National laughingstock Susan Collins 'wishes' witnesses were called
Congratulations, Sen. Susan Collins! You've become a national figure! Unfortunately for you, it’s as a laughingstock. First she appeared in a Saturday Night Live skit and then in a Stephen Colbert monologue, in which he described her as "the senator who has most successfully talked herself into believing that she believes in something."
Proving Colbert’s point, Collins went on WMTW, Portland's ABC affiliate, to say she "did what I felt was right" in her votes in the impeachment trial of Donald Trump, and that this was an even more consequential vote than the one on putting Brett Kavanaugh on the Supreme Court because "removing a president from office" is "overturning an election and preventing the president from appearing in the ballot this fall." About this fall, and if she'll vote for Trump this time around? "You know, I'm not going to discuss presidential politics at a time like this." A time like this being before the filing deadline for Maine's primary. She already made her decision clear, however, in the only vote that really counts—on Trump’s impeachment.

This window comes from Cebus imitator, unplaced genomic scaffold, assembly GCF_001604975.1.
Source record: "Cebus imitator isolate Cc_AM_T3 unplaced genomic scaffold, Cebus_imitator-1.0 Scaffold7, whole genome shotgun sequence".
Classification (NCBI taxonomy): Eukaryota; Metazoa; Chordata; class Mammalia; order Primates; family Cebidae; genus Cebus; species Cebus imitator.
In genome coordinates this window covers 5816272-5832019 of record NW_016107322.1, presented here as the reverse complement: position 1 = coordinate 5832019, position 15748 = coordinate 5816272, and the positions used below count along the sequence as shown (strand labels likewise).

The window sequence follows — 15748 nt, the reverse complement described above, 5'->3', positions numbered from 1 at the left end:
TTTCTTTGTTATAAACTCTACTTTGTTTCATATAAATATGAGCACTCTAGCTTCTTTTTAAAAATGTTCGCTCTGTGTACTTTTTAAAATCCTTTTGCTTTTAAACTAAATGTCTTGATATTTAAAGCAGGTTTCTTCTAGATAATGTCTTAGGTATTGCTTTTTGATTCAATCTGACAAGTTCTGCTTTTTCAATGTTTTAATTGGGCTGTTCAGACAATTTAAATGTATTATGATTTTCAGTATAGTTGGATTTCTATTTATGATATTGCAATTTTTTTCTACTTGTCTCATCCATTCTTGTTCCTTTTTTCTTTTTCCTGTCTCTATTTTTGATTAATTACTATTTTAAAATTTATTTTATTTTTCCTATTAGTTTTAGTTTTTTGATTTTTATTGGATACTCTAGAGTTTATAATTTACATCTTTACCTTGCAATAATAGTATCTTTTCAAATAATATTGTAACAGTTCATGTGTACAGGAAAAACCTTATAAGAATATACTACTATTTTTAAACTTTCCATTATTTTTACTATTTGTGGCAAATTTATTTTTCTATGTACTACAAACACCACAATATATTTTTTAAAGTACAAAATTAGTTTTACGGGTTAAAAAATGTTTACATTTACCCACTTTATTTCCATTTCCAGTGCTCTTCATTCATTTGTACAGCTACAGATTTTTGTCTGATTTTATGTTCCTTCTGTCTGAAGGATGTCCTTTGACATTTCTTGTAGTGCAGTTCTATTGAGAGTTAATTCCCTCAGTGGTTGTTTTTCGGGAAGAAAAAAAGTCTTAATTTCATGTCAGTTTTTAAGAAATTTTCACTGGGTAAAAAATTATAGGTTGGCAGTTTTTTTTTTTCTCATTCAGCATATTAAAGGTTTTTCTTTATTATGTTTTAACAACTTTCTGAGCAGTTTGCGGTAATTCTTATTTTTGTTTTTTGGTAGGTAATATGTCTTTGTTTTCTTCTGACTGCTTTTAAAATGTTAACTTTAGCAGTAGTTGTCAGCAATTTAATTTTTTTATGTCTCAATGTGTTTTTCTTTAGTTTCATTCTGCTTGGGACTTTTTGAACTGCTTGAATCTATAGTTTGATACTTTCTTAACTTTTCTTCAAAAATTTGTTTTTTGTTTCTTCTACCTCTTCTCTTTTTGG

She's still trying to convince Mainers that she'll vote to "curb the president's powers." She left out the part about needing to have Mitch McConnell's permission to cast those votes. She also said that she would disapprove of retribution by Trump against anyone who testified. She will tell every reporter she can talk to that she is very concerned when Trump fires Lt. Col. Alexander Vindman from the National Security Council after he testified in House impeachment hearings, or when Attorney General Bill Barr starts investigating House Democratic leadership.
She told Maine reporters after a Friday meeting of the Maine Chiefs of Police Association that she wished there had been witnesses in the Senate trial, proving that her wishes are about as effective as her hopes.